By becoming a long-term landlord for government agencies like KDOC, the company is ensuring a cash flow for decades—which is particularly crucial as the private prison industry faces threats to its long-term profitability, including changing attitudes toward mass incarceration, declining prison populations, and the souring of public opinion regarding private prisons and detention centers. “The private prison industry, at least before the election of Donald Trump, was really rethinking its strategy,” explains Bob Libal, executive director of the anti-private prison advocacy group Grassroots Leadership. Now it seems very likely that additional arrangements like the one at Lansing will be a part of the company’s longterm plans.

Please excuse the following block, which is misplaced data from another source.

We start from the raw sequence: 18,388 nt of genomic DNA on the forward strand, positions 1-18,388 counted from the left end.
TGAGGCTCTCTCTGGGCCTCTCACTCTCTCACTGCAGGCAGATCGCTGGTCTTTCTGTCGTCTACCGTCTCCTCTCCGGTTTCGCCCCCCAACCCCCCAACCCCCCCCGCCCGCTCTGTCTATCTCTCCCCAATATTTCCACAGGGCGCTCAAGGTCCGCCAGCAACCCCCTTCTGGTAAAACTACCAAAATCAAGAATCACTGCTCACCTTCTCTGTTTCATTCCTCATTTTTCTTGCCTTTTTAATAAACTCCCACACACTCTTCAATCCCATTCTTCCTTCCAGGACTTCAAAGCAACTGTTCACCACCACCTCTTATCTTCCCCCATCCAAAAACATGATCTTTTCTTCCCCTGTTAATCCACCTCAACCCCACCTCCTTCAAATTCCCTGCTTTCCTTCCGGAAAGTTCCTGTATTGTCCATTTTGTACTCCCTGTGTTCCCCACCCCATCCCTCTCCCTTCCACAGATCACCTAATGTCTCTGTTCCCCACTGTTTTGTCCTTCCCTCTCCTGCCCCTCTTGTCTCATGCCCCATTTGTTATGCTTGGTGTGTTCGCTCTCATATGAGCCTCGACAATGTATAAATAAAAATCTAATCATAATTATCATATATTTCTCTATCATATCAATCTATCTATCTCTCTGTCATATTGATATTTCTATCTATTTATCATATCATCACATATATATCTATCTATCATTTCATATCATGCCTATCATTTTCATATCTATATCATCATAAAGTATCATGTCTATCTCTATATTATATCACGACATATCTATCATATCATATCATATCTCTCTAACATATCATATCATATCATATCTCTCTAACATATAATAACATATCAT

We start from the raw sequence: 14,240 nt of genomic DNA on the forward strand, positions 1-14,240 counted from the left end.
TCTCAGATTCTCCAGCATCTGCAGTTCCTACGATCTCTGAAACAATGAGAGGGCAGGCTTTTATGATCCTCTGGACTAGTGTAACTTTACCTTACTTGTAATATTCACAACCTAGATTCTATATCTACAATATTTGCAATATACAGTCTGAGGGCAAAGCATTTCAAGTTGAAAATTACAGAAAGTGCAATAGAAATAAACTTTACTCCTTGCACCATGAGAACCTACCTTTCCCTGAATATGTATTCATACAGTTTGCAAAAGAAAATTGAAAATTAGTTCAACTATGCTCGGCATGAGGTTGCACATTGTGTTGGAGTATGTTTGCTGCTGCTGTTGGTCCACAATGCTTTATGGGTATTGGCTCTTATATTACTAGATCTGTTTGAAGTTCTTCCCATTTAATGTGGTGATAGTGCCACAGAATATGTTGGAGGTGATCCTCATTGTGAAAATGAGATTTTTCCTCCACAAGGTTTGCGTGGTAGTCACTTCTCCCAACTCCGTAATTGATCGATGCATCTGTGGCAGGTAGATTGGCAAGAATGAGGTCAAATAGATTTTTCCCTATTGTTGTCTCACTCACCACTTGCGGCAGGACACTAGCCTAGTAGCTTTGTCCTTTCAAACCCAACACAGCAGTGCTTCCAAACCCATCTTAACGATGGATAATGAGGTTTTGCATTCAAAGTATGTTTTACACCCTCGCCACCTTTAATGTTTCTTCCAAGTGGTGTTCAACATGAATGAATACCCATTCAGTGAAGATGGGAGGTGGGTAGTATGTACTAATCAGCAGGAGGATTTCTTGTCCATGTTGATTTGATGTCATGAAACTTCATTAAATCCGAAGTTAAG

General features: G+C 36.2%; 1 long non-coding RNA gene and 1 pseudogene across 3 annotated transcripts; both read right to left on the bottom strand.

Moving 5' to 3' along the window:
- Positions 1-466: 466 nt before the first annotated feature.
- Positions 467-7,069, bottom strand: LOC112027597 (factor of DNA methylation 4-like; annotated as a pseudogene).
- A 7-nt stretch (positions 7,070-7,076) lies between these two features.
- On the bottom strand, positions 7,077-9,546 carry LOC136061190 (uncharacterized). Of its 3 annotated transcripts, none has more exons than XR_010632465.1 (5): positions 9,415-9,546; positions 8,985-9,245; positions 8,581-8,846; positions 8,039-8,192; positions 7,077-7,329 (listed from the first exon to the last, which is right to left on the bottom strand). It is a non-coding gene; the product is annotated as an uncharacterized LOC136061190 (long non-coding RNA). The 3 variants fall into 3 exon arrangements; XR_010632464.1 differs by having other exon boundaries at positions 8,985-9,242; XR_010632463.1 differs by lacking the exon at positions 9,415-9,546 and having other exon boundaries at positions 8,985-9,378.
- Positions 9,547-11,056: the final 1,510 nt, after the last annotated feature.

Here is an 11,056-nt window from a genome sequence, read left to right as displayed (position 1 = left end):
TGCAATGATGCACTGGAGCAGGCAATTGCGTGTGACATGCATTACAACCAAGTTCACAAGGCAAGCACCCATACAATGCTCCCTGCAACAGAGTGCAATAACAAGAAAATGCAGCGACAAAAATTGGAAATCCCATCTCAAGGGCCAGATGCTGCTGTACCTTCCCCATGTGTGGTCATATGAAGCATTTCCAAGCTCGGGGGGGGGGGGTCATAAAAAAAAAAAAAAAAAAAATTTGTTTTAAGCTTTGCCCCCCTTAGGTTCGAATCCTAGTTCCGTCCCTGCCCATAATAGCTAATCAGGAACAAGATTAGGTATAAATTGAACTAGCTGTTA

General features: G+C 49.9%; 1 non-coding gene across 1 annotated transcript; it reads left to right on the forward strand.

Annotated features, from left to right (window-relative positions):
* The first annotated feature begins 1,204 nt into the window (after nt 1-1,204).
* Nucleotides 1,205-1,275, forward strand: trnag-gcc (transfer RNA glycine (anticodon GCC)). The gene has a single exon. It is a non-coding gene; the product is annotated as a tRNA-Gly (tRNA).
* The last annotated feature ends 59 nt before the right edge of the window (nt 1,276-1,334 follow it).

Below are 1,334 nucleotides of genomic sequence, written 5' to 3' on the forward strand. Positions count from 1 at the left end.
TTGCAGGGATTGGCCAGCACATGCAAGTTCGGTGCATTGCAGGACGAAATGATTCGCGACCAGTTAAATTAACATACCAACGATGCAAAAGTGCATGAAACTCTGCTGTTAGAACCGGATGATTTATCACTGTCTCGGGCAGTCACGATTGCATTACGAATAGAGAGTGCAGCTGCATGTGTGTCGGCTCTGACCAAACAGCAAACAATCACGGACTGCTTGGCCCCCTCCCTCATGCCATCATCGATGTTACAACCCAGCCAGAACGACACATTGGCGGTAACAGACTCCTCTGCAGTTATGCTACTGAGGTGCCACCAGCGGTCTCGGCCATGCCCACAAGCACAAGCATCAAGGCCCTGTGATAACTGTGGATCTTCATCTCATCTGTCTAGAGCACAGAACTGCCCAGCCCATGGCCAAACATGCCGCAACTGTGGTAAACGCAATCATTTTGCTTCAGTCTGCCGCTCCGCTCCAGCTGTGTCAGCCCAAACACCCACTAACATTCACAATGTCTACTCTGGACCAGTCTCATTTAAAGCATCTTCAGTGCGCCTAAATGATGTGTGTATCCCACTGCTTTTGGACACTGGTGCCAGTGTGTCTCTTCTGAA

“Hoodwinked”: Kansas’ Low-Staff, Long-Term Prison Deal Hints at a Booming Future for Private Corrections
March 21, 2019